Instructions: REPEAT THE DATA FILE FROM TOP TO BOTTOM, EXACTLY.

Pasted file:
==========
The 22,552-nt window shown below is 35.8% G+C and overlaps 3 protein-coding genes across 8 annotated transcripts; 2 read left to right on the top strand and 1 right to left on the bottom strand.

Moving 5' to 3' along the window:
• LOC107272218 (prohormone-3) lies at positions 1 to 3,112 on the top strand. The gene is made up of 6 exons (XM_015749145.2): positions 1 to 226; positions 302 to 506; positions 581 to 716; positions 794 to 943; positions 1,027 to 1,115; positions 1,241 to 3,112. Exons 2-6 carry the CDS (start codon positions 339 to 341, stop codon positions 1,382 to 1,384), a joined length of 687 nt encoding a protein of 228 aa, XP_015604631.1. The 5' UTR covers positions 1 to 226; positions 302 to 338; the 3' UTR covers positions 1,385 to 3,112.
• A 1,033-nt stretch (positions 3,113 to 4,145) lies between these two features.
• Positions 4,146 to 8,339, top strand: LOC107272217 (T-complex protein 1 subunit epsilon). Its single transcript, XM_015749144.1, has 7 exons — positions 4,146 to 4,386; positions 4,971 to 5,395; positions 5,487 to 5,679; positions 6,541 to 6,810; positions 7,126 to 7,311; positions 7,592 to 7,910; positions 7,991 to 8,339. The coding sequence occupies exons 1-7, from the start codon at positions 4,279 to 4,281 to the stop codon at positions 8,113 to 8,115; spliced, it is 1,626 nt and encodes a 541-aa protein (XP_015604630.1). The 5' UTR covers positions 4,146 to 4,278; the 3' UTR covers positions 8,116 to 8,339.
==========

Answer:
The 22,552-nt window shown below is 35.8% G+C and overlaps 3 protein-coding genes across 8 annotated transcripts; 2 read left to right on the top strand and 1 right to left on the bottom strand.

Moving 5' to 3' along the window:
• LOC107272218 (prohormone-3) lies at positions 1 to 3,112 on the top strand. The gene is made up of 6 exons (XM_015749145.2): positions 1 to 226; positions 302 to 506; positions 581 to 716; positions 794 to 943; positions 1,027 to 1,115; positions 1,241 to 3,112. Exons 2-6 carry the CDS (start codon positions 339 to 341, stop codon positions 1,382 to 1,384), a joined length of 687 nt encoding a protein of 228 aa, XP_015604631.1. The 5' UTR covers positions 1 to 226; positions 302 to 338; the 3' UTR covers positions 1,385 to 3,112.
• A 1,033-nt stretch (positions 3,113 to 4,145) lies between these two features.
• Positions 4,146 to 8,339, top strand: LOC107272217 (T-complex protein 1 subunit epsilon). Its single transcript, XM_015749144.1, has 7 exons — positions 4,146 to 4,386; positions 4,971 to 5,395; positions 5,487 to 5,679; positions 6,541 to 6,810; positions 7,126 to 7,311; positions 7,592 to 7,910; positions 7,991 to 8,339. The coding sequence occupies exons 1-7, from the start codon at positions 4,279 to 4,281 to the stop codon at positions 8,113 to 8,115; spliced, it is 1,626 nt and encodes a 541-aa protein (XP_015604630.1). The 5' UTR covers positions 4,146 to 4,278; the 3' UTR covers positions 8,116 to 8,339.